NEW YORK (Reuters Life!) - Financial worries are a growing concern for women and may pose a bigger threat to families than divorce, loss of faith, co-habitation and dual working parents, according to a new survey.
In the online poll conducted by New-York based Applied Research & Consulting women were asked questions about marriage, family, health, fitness, safety and financial matters.
“Women and their families are experiencing tremendous financial woes -- on issues ranging from housing to credit-card debt to healthcare -- and are very concerned about their long-term financial security,” Meredith Corporation and NBC Universal, which commissioned the poll, said in a statement.
Nearly 70 percent of the 3,000 women who took part in the survey cited financial strain as their top concern, followed by divorce at 48 percent and loss of spirituality at 47 percent.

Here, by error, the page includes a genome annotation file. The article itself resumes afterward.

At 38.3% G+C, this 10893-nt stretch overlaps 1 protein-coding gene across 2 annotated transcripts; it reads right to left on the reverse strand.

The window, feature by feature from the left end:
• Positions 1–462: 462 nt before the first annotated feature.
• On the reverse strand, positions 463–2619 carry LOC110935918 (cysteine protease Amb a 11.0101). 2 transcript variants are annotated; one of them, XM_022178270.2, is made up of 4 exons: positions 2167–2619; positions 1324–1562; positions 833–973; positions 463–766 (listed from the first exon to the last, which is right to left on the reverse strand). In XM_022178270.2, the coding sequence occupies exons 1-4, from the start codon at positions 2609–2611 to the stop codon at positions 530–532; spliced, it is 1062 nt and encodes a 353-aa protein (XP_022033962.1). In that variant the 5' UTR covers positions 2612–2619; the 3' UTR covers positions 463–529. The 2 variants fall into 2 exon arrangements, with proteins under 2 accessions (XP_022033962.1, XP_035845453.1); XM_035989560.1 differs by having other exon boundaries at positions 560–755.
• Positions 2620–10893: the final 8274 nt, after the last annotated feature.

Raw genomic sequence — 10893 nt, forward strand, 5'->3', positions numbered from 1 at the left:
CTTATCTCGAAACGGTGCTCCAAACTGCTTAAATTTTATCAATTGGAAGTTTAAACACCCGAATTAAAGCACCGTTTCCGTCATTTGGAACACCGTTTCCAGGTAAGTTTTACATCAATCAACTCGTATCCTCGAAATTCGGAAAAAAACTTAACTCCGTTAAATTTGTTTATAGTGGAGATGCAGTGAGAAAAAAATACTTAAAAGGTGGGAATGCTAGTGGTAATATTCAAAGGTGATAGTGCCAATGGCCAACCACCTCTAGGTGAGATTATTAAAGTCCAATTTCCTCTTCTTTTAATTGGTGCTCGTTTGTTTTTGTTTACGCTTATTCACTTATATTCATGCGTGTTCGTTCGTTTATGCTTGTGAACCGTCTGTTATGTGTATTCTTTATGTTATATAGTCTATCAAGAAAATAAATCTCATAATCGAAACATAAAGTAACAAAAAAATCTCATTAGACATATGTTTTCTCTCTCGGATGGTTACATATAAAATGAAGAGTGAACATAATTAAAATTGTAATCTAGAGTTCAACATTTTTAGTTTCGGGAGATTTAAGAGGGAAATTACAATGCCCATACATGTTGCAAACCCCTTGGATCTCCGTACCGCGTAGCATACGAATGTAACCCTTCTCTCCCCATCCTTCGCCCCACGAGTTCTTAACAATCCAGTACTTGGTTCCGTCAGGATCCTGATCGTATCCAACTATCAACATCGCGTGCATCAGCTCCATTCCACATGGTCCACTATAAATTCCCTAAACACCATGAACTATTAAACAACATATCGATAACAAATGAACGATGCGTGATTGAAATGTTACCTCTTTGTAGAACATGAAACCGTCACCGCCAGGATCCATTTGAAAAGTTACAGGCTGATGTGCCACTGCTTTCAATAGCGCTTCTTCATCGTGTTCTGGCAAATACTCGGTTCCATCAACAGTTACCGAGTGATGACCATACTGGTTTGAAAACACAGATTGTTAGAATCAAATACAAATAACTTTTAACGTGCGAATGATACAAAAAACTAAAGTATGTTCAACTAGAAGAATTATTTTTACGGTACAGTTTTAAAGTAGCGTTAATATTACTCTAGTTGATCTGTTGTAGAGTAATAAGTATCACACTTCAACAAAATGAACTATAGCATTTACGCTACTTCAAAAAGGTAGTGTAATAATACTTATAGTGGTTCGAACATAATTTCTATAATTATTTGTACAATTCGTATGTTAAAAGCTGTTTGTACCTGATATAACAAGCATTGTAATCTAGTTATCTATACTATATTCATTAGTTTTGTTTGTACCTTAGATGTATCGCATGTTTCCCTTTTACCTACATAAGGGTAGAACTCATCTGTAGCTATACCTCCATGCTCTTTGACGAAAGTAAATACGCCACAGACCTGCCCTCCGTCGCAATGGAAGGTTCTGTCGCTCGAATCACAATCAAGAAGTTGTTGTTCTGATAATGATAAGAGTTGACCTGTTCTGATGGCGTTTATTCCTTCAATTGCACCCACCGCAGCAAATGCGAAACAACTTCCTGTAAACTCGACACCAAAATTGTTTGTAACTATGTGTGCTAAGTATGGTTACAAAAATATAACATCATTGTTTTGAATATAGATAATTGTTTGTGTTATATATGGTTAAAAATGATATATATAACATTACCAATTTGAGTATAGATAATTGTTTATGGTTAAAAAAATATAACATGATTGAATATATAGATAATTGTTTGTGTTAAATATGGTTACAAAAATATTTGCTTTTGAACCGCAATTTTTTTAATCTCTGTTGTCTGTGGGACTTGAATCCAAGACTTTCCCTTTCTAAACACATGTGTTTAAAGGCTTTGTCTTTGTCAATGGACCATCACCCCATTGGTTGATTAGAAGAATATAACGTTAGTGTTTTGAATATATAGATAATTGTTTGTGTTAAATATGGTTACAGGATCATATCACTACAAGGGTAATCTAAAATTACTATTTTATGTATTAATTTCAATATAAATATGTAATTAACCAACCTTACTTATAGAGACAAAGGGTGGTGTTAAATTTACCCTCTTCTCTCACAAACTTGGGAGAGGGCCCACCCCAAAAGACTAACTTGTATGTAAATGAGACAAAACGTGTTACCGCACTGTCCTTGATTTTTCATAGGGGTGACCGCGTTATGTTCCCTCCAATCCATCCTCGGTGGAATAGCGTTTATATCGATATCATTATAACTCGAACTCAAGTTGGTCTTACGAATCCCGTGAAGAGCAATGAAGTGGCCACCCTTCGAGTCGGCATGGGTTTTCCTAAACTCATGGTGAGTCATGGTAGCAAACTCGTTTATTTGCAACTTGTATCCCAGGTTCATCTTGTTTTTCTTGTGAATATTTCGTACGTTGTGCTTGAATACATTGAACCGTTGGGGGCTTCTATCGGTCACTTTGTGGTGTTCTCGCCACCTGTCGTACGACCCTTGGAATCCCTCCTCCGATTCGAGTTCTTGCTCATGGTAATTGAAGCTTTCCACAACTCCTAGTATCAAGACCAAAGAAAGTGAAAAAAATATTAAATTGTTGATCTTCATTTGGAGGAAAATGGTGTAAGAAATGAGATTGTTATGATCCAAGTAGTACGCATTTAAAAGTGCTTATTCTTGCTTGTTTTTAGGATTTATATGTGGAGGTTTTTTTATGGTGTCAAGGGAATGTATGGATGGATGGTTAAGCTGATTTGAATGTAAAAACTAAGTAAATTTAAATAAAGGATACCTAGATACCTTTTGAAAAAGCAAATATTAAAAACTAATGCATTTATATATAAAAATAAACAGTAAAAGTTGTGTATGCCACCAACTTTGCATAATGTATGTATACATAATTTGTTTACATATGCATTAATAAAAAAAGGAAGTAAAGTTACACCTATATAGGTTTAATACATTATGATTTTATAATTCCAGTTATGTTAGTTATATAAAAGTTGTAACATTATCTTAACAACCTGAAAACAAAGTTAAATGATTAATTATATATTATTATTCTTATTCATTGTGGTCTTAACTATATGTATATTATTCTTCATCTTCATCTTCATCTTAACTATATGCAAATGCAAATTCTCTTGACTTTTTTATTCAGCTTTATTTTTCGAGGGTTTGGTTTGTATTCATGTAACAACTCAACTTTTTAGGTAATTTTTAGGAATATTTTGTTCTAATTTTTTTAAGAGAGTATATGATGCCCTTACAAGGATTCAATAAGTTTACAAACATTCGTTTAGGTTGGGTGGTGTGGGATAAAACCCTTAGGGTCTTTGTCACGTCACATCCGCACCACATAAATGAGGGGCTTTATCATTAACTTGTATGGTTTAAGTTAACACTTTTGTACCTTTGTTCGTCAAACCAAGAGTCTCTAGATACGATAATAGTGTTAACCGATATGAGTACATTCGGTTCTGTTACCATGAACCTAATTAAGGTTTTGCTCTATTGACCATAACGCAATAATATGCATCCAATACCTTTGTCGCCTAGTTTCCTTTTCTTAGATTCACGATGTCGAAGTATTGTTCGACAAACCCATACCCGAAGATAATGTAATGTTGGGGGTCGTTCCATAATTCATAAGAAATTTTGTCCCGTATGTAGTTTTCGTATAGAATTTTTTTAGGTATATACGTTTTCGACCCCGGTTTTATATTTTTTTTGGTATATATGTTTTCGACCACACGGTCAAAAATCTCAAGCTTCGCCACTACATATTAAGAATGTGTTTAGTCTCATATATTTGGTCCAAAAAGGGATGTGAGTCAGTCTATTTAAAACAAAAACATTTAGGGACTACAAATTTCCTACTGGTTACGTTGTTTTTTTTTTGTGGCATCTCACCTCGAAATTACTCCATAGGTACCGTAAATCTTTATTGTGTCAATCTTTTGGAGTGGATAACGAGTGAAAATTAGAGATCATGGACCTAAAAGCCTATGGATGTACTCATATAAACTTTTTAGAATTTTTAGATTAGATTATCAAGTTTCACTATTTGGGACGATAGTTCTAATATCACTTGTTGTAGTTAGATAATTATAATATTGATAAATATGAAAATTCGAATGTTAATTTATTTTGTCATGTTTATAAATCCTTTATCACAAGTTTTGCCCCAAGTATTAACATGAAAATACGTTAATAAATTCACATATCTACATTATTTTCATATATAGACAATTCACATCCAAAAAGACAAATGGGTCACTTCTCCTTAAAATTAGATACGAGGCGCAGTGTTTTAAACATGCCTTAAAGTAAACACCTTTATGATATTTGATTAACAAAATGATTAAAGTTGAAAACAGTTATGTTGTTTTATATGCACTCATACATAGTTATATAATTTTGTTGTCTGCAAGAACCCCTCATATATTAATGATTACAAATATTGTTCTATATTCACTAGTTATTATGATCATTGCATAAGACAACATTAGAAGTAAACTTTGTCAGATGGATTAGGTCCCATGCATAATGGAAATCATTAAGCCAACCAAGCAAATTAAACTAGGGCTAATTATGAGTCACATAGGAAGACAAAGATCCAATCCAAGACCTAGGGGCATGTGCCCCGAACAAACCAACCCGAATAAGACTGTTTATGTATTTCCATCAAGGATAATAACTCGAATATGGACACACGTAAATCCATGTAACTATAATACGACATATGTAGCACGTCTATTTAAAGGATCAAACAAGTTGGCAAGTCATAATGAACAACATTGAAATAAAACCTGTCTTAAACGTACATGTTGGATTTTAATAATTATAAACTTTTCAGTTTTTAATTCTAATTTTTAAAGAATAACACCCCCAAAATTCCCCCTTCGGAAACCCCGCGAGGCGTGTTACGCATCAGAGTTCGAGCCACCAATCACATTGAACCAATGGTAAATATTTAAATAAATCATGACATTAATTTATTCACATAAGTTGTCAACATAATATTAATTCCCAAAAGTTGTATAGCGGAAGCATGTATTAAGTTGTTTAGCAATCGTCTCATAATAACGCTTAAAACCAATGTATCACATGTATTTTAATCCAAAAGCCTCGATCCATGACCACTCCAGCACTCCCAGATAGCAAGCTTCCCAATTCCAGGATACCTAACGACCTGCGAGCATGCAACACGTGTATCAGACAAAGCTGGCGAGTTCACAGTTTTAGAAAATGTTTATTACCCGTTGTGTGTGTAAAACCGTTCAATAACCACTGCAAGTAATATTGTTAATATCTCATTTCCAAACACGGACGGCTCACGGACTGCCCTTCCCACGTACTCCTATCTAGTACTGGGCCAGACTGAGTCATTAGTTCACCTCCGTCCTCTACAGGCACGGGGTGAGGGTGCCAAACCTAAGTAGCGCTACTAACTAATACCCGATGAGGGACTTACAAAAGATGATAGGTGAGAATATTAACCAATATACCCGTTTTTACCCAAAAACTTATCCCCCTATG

Thirty-two percent said liberal views on sex and sexuality posed a threat to the family, while 28 percent were concerned about both parents working and 21 percent named unwed mothers as a concern.
In addition, 57 percent of women worried about whether they could pay their monthly rent or mortgage, and 85 percent reported being in debt, the survey showed.
Of those polled, 46 percent said they were extremely concerned about rising healthcare costs, with 38 percent saying they had incurred debt from medical bills, according to the report.
It also showed that 18 percent of women, and 24 percent of single mothers with children under 18 years old, do not have health insurance coverage.
Reporting by Julie Mollins; editing by Patricia Reaney
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